At the age of 15 George Mendoza suddenly began to go blind. In only a few months he had lost most of his sight, retaining only his peripheral vision. Despite what must have been a devastating loss, Mendoza found ways to overcome his disability. He first found an outlet in running: setting the world record for a mile run by a blind runner and twice going to the Olympics for the Disabled. Later, at the prompting of a priest friend who told him to paint what he saw, he began to turn his visions of colors and shapes into works of art.
Those works of art are the clear stars of this book. Each page layout has a full page full-color image of one of Mendoza’s bright joyful paintings. Many kids will enjoy looking at the book solely for the paintings alone. The story itself is told in spare prose on the other page of each layout accompanied by a simple pen and ink illustration. The illustrations often have a bit of color from the painting on the paired page which works well to tie everything together. The text by author J. L. Powers gives a summary version of Mendoza’s story, focusing on his determination to share his unique “vision” of the world.
The only thing I wished with this book was for slightly more information. There is an author’s note at the end which fleshes out some of the details of the story that are skimmed over in the text. However, I think even young kids will feel that there are places in the story that they are left wanting more. The most striking for me was when Powers quickly glosses over Mendoza’s trips to the Olympics and left me wondering how exactly he was able to accomplish such a feat. And maybe it’s just my medical background, but I really wanted to know even a little more about Mendoza’s blindness and his visions.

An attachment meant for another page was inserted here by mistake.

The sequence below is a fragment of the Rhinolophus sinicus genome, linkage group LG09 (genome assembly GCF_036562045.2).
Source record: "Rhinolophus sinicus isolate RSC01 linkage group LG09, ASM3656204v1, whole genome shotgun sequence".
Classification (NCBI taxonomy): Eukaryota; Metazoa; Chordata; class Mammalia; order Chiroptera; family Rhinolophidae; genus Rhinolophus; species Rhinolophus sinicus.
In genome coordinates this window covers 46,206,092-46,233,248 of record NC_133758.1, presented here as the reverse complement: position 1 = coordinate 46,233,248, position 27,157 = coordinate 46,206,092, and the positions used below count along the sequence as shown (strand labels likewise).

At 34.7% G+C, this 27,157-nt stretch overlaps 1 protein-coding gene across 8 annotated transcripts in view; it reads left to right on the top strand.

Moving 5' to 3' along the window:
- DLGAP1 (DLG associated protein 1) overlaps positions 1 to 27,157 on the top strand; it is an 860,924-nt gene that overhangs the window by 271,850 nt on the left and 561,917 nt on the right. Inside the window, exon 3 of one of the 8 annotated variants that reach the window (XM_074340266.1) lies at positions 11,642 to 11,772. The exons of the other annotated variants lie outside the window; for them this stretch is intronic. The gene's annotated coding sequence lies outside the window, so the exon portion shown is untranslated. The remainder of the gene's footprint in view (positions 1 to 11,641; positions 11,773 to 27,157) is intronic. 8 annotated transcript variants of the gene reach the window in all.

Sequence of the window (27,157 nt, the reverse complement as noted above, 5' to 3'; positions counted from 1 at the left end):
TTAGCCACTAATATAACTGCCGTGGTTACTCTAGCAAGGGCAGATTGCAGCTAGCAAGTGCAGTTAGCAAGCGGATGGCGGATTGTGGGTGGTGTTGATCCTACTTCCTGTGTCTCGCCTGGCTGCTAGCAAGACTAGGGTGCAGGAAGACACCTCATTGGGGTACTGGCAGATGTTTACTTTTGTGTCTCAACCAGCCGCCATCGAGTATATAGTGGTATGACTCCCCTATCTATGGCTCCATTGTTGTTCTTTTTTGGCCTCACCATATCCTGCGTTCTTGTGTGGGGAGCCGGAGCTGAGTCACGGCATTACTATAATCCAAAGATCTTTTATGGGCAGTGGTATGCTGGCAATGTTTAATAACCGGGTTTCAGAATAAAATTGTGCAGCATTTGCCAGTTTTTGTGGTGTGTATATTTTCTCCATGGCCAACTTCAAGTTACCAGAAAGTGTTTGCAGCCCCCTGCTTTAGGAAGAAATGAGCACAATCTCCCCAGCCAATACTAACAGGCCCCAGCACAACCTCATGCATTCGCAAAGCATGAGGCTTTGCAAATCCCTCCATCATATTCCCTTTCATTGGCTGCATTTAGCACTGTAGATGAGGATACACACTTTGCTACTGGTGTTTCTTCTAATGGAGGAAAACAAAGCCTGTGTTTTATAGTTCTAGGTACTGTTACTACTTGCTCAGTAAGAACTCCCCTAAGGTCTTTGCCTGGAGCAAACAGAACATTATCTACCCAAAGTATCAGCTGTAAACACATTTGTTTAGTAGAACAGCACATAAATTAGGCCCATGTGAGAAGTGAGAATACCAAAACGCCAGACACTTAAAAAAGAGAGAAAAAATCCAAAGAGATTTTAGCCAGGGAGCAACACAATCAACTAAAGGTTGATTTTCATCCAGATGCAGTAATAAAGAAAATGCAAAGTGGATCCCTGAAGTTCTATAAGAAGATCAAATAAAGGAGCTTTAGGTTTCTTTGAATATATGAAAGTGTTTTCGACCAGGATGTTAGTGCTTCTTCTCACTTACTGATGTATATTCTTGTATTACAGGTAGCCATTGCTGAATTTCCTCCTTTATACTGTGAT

The title of the book comes from a blind girl who asked the teenage Mendoza what colors the wind is. Later when he began to paint he remembered that question and tried to show what colors he saw in the wind and the world around him. As I’ve mentioned here before, I like to do art projects associated with books about artists. This book seems like it would be a perfect jumping off point for some really cool art with the kids.
I received a review copy of this book from the publisher. I have not been compensated for my review and the opinions are my own.
Originally posted at Supratentorial.